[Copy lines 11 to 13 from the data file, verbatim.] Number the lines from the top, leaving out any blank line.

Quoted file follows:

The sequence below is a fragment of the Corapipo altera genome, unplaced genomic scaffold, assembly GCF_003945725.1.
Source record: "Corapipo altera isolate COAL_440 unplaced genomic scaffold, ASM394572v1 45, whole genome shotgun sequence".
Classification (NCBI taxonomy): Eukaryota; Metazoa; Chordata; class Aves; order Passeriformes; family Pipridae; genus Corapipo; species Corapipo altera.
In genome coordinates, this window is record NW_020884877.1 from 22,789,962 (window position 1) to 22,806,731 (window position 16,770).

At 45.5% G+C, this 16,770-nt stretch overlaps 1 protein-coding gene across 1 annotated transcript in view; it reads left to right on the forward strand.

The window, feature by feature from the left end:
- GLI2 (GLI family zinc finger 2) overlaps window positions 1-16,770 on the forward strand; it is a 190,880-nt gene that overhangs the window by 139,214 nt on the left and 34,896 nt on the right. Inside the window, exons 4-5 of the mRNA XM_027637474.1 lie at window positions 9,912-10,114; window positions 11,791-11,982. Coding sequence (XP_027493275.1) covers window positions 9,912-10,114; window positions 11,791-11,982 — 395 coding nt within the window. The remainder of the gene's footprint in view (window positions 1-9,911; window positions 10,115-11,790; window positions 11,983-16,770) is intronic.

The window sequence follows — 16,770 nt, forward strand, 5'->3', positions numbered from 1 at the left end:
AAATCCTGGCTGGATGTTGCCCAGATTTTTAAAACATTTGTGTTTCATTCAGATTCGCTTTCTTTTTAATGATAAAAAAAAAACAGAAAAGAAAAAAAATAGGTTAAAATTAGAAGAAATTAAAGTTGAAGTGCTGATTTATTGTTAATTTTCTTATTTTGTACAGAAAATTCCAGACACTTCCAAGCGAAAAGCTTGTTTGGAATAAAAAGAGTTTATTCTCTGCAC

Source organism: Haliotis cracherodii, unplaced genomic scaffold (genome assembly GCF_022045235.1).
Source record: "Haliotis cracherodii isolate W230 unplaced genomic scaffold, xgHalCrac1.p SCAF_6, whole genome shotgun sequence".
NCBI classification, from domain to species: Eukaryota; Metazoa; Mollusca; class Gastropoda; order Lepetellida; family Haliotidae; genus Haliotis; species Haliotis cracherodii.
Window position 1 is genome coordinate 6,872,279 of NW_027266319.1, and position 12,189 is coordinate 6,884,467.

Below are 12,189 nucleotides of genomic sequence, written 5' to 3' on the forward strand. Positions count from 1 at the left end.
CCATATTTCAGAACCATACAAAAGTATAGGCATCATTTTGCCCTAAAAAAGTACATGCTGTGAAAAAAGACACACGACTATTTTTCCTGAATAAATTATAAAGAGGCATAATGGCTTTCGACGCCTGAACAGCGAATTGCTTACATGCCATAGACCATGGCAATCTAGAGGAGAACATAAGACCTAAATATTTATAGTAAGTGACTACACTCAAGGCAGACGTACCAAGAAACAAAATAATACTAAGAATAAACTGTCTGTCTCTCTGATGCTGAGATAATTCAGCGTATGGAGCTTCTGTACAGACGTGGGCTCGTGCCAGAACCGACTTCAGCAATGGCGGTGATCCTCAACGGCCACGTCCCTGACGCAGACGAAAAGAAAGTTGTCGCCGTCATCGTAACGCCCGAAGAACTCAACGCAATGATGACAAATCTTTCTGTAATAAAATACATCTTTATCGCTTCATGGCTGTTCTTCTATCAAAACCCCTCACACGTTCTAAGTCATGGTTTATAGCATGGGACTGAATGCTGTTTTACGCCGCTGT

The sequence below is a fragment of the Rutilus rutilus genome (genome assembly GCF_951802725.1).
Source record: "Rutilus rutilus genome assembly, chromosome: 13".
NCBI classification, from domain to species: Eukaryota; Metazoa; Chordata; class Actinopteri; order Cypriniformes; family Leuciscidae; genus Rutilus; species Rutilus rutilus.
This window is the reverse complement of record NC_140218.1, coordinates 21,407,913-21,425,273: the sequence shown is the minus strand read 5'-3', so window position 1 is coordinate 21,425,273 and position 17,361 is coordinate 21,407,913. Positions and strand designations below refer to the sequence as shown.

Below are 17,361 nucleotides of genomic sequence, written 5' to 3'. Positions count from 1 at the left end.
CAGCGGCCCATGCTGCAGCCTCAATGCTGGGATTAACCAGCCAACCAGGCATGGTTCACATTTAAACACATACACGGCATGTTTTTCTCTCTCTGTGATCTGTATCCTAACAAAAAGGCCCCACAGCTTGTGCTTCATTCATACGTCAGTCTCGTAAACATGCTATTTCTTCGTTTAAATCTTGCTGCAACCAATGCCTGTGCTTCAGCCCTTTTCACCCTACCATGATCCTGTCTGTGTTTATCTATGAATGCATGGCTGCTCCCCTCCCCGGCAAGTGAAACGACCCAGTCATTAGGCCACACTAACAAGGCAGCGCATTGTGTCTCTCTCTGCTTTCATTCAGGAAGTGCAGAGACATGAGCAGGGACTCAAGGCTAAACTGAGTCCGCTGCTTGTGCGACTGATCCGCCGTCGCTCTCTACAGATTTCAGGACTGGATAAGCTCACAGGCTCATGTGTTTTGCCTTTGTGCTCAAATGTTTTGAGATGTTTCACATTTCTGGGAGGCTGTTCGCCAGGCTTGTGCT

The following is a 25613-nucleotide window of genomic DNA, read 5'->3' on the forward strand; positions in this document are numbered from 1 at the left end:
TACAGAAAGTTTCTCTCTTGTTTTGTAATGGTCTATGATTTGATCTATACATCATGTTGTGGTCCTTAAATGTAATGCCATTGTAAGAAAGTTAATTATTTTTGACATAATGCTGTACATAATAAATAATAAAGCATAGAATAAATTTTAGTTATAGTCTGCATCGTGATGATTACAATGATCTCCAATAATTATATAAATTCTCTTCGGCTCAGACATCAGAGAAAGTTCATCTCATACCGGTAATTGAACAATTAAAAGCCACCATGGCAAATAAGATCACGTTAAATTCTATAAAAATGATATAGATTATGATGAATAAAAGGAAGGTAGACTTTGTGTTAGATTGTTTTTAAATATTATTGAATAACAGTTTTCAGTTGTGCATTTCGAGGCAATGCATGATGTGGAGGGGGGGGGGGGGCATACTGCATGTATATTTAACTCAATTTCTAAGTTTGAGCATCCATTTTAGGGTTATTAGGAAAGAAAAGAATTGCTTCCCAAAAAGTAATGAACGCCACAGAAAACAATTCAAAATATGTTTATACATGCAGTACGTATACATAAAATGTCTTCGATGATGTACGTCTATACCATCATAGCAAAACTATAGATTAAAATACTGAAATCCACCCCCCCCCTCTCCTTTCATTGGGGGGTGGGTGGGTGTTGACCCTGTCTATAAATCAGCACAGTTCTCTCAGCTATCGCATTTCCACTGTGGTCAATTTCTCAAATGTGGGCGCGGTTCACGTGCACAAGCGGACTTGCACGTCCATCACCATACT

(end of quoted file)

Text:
Source record: "Haliotis cracherodii isolate W230 unplaced genomic scaffold, xgHalCrac1.p SCAF_6, whole genome shotgun sequence".
NCBI classification, from domain to species: Eukaryota; Metazoa; Mollusca; class Gastropoda; order Lepetellida; family Haliotidae; genus Haliotis; species Haliotis cracherodii.
Window position 1 is genome coordinate 6,872,279 of NW_027266319.1, and position 12,189 is coordinate 6,884,467.